Linear Mixed Model (intercept only) with crossed and nested factors: historical US votes example

Hi everyone,
I am tackling Gaussian Processes following the examples provided by STAN user manual and Rob Trangucci’s document (see
With this post I am referring to the GP example starting at page 16.
Before coding the Gaussian Process component of the mean function, I was bogged interpreting the STAN code that you’ll find from page 21 to page 23 of Trangucci’s example.
So, I decided to dissect the model into pieces, starting with a random intercepts (only) model.
Basically I have the republican share results (dependent variable, beta distributed) of 11 elections, in 50 countries grouped into 10 regions (5 states for each regions).
So “elections” are crossed into “countries” and “countries” are nested into “regions”.
So after applying the Ferrari and Cribari-Neto re-parametrization the model should be (sorry but I did not know how to write formulas in this post forum):
y_{t,j} \sim Beta(inv_logit (\mu_{t,j}), \nu) \
\mu_{t,j} = \theta^{year}t + \theta^{state}j + \theta^{region}{k[j]}\
\theta_j^{state} \sim Normal(0, \sigma^{state})\
\theta_k^{region} \sim Normal(0, \sigma^{region})\\theta_j^{state} \sim Normal(0, sigma

Could you please point me to a book chapter with the model (with both crossed and nested factors at the same time) with the mathematical formulation and hopefully to a clear STAN code? So far I achieved a random intercept model only for
\mu_{t,k} = \theta^{year}_t + \theta^{region}_k

but obviously is not what I would achieve.
Thank you in advance !

Books are unlikely to have a model that like that corresponds to how it would be done in Stan. However, you can get Stan code for it by doing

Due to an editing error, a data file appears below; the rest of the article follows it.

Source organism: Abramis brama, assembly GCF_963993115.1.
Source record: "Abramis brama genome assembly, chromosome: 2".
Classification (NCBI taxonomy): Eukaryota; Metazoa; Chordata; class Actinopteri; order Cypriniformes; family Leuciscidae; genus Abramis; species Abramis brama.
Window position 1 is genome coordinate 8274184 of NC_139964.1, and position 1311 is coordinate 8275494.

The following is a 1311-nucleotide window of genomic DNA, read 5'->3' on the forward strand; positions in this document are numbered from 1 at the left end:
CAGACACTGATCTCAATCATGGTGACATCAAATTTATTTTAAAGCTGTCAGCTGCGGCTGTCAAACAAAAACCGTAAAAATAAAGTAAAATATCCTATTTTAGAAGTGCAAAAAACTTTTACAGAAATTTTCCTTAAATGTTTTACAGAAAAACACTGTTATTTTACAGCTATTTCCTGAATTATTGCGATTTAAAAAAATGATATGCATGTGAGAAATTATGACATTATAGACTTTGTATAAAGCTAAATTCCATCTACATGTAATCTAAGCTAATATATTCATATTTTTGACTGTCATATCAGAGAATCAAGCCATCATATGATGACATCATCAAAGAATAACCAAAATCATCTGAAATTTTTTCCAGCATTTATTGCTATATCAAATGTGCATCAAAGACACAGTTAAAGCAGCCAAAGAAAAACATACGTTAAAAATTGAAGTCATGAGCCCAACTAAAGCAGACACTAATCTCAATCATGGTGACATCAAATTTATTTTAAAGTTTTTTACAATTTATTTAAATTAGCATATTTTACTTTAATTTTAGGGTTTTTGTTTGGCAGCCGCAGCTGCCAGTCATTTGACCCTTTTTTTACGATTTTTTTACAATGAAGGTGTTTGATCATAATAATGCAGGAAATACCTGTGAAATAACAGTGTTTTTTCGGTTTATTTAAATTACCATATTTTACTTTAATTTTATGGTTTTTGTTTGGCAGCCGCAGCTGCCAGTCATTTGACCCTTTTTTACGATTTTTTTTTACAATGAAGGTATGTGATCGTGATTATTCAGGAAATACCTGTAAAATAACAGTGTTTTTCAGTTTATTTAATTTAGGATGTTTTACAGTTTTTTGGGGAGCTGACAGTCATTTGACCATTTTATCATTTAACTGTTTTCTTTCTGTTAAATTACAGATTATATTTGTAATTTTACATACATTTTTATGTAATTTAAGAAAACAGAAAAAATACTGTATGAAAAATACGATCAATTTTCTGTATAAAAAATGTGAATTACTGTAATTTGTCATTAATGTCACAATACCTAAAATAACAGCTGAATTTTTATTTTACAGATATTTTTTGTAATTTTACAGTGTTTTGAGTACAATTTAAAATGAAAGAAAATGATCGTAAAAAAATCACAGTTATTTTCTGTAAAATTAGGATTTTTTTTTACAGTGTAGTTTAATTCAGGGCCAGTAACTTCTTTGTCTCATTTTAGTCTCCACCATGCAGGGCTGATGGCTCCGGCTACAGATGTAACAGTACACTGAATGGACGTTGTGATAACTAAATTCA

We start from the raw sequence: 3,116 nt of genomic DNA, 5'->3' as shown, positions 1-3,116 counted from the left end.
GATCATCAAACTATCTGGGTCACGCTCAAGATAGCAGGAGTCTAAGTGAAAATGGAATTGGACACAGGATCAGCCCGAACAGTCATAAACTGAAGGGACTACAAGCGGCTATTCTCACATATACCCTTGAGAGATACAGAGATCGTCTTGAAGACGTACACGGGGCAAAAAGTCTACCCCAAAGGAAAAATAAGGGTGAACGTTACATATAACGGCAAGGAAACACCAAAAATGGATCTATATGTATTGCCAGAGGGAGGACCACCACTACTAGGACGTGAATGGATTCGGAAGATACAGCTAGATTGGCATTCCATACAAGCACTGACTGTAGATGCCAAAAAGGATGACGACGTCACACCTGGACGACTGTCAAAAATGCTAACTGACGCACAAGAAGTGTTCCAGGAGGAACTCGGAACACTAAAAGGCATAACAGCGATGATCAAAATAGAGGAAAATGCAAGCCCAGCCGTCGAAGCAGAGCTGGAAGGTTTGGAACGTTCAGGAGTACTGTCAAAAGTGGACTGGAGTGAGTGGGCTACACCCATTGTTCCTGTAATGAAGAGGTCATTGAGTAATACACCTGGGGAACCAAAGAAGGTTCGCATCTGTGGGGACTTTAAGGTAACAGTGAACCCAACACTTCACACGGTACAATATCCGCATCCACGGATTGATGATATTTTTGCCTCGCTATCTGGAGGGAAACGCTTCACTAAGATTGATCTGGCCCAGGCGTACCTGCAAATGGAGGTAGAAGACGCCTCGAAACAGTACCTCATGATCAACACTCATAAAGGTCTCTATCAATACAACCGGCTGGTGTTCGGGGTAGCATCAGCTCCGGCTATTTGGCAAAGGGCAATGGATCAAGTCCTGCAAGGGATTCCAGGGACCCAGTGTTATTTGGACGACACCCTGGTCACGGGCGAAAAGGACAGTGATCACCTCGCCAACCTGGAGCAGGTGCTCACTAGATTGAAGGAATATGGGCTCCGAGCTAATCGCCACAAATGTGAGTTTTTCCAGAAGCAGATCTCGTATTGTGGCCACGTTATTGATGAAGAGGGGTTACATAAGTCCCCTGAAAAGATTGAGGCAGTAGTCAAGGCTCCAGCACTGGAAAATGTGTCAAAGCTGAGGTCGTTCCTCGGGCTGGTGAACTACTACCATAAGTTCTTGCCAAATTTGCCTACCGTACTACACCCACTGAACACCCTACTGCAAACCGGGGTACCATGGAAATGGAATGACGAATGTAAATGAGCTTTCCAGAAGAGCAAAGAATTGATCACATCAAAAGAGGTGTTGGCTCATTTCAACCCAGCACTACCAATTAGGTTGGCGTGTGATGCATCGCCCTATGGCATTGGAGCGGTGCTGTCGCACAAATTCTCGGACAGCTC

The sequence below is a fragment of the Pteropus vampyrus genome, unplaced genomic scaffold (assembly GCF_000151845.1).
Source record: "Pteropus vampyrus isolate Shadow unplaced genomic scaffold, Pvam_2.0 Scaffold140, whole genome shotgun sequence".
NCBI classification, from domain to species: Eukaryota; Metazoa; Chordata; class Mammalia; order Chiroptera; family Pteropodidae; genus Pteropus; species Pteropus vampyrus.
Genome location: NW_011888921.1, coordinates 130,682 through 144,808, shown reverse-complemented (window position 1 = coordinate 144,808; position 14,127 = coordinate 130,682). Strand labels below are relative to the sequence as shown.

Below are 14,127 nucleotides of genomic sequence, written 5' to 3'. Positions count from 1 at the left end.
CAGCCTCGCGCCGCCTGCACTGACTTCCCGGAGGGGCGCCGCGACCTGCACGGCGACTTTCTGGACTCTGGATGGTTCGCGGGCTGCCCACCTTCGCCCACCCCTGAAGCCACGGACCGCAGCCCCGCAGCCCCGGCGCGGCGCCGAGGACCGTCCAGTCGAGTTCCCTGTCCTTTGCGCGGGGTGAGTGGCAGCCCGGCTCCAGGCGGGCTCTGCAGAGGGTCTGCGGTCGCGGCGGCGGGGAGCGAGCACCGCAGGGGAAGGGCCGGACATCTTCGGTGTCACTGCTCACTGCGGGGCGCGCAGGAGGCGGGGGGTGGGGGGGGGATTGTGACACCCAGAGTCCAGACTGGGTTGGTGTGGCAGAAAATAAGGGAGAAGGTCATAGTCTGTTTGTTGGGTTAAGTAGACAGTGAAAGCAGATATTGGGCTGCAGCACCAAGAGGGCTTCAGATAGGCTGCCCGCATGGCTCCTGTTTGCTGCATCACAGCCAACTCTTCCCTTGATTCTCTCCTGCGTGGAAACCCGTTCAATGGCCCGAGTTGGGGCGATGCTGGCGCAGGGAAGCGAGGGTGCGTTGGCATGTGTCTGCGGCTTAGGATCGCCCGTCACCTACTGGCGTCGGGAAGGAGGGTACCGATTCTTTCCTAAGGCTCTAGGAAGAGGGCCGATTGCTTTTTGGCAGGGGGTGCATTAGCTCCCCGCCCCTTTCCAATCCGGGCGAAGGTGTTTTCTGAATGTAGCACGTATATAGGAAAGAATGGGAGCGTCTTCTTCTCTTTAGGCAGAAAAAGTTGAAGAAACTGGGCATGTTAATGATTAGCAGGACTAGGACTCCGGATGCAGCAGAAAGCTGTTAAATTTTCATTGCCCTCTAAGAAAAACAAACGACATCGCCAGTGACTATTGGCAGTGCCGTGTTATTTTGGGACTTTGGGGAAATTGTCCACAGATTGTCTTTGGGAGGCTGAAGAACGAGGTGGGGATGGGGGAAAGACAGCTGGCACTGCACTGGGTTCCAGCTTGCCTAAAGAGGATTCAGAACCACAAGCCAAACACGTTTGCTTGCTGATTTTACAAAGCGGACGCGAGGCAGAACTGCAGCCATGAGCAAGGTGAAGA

make_stancode(y ~ (1 | year) + (1 | state/region), family = "beta", 
              data = dataset, prior = set_prior(...))

You are going to need to specify a prior for the sigmas.

@bgoodri : you’ve guided me in the right direction

data { 
  int<lower=1> N;  // total number of observations 
  vector[N] Y;  // response variable 
  // data for group-level effects of ID 1 
  int<lower=1> J_1[N]; 
  int<lower=1> N_1; 
  int<lower=1> M_1; 
  vector[N] Z_1_1; 
  // data for group-level effects of ID 2 
  int<lower=1> J_2[N]; 
  int<lower=1> N_2; 
  int<lower=1> M_2; 
  vector[N] Z_2_1; 
  // data for group-level effects of ID 3 
  int<lower=1> J_3[N]; 
  int<lower=1> N_3; 
  int<lower=1> M_3; 
  vector[N] Z_3_1; 

Thank you for pointing me to the automated-code-creation of the brms package.
I understand that J_[N] are the indicators (the different values of the factors for each y value).
could be the number of levels for each factor.
But what about M_* and Z_*_1 ?
It’s hard for me retro-engeneering the STAN code to the math underlying such a model

It tells you farther down in the code. M_* is the number of standard deviations that it has to estimate for that grouping factor. And the Z_ variables are the variables to the left of the | in the formula, which are often going to be 1. So, you get code in the model block like

mu[n] = mu[n] + (r_1_1[J_1[n]]) * Z_1_1[n] + (r_2_1[J_2[n]]) * Z_2_1[n];

which extracts the appropriate r_ value by ID and multiplies it by the corresponding Z_ value to update the conditional mean.

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